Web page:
Re: After a few weeks of almost no issues, Wheezy doesn't boot anymore
On Fri, May 10, 2013 at 01:23:09PM -0400, Harry Prevor wrote:
> Thanks a lot for your helpful responses guys. I'm at a public computer
> right now and haven't had a chance to try your ideas yet, but I've
> noticed a few things that I'd like to clarify:
> On 5/9/13, Chris Swenson <firstname.lastname@example.org> wrote:
> > Given that these problems were occurring before, I'm guessing you have bad
> > hardware that just decided to coincidentally die with your new install of
> > the OS. Perhaps all the writes to the disk did it when you upgraded.
> I installed Wheezy from the get-go on this machine; I had done a few
> apt-get upgrades but no major distribution upgrades. Oddly enough, the
> hardware didn't seem to die in conjunction with anything important;
> just a reboot.
> On 5/10/13, "Артём Н." <email@example.com> wrote:
> > 10.05.2013 05:04, Harry Prevor пишет:
> >> The normal images didn't work
> >> for some reason now forgotten, so I had to use the unofficial
> >> installation images that included nonfree drivers.
> > What are the drivers?
> I've forgotten by now, but all I remember is that the official USB
> installation images didn't work because they thought my USB was a CD
> drive or something along those lines, and then tried to look for CD
> drives and failed (because I have none on this machine). I asked
> #debian about it and they said to try the unofficial images, so I did
> and they worked fine.
> > How did you install the system? From DVD or from network? Or in some other
> > way?
> I installed it via the unofficial USB installation images with
> included proprietary drivers.
> >> - Two HDDs connected and set via /etc/fstab to mount on boot (this
> >> configuration worked in previous boots so I doubt that is the issue)
> > SSD?
> No; they are HDDs unfortunately.
> On 5/10/13, firstname.lastname@example.org <email@example.com> wrote:
> > Have you installed/upgraded any drivers or installed a new kernel just
> > before you rebooted the system and it started to crash on boot like this?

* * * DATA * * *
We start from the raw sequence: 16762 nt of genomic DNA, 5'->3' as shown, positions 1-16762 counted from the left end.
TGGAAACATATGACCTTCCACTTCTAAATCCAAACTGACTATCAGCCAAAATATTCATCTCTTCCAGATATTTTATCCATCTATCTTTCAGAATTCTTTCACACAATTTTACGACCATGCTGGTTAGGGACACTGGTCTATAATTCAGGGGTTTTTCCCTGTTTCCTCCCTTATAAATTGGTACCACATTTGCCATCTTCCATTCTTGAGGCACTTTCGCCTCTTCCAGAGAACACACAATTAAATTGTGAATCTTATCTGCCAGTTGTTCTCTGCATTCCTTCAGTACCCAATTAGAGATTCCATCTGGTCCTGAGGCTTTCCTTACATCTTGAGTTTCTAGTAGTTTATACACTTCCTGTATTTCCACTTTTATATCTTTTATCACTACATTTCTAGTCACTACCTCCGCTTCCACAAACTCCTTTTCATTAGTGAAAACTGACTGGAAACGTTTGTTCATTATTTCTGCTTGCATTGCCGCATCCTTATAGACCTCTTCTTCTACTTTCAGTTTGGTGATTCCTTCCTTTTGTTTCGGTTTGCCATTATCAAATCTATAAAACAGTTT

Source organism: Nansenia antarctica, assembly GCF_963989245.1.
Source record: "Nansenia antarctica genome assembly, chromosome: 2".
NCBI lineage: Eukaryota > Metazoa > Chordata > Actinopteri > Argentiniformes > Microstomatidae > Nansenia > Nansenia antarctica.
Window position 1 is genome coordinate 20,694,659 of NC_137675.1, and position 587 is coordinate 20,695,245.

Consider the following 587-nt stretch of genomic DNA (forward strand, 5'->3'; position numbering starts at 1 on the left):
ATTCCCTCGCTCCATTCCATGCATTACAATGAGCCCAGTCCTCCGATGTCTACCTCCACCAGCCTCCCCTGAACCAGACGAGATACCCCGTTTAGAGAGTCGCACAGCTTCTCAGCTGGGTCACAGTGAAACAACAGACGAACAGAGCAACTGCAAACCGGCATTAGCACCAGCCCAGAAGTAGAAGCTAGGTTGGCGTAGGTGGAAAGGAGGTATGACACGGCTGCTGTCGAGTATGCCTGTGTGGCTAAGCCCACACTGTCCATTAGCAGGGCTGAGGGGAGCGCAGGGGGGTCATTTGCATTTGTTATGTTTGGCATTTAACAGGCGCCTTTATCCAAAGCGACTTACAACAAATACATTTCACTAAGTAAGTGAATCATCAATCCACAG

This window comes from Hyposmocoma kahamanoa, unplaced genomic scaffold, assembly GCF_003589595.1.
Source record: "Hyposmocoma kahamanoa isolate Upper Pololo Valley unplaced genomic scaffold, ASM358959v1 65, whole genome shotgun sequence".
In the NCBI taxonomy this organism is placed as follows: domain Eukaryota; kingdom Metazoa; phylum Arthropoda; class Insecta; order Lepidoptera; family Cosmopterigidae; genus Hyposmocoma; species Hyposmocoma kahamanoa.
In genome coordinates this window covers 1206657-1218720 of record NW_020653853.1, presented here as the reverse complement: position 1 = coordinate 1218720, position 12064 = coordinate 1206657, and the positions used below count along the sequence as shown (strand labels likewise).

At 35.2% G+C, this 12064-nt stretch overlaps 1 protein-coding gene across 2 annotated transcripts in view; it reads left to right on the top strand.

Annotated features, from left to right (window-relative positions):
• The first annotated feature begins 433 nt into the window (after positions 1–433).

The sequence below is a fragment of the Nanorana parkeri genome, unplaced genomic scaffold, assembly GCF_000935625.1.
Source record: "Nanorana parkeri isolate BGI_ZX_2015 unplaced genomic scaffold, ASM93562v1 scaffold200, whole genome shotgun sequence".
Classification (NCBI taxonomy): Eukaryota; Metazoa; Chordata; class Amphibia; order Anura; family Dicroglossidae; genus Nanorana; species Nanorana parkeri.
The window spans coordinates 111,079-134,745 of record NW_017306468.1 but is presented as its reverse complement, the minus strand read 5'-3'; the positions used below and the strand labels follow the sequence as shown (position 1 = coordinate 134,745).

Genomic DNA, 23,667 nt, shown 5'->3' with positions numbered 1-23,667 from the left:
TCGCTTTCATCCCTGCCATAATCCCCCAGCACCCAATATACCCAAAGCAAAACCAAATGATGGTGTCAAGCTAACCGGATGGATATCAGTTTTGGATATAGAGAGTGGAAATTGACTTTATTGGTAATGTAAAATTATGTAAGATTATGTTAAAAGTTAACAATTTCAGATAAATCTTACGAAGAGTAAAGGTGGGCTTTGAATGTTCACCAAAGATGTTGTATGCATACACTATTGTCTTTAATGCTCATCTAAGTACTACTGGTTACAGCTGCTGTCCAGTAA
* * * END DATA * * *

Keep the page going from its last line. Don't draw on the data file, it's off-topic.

> > Nvidia's proprietary drivers have always been a pain.
> No, or at least, not that I know of. I might have done an apt-get
> upgrade or something, but nothing major. I had already booted
> successfully directly after installing the nvidia driver before.
> On 5/10/13, Darac Marjal <firstname.lastname@example.org> wrote:
> > If the only proprietary driver you need is the Nvidia X driver, then a
> > rescue disc will work fine for you. You're likely to be pottering about
> > at the command line anyway.
> I don't *need* the nvidia driver at all; everything works in the
> installation without the drivers AFAIK -- But because my brother uses
> this machine for gaming he needs the better 3D performance, so I
> installed it after installing the system. I had to use the
> installation image with drivers for other reasons -- See above.
> When I get home, here is a list of the things I'll try, in order:
> - Make sure the RAM is securely in place
> - Try to boot into single-user mode via GRUB; if that doesn't work,
> I'll try going in via a LiveUSB and chroot into the system
> - Pastebin /var/log/messages and /var/log/syslog
> - Pastebin partition / filesystem information
> - Pastebin /etc/fstab plus result of sfdisk -lxuM /dev/sd
> - Pastebin debsums -c
> - Run fsck on my hard drives
> - Include SMART logs (will look that up later)
> - Install and try out the memory checking package
> If any of this is wrong, please let me know. Thanks again.
I would say that either very corrupt disk, bad ram or bad cpu seems
most likely. Of course a bad power supply can also make everything not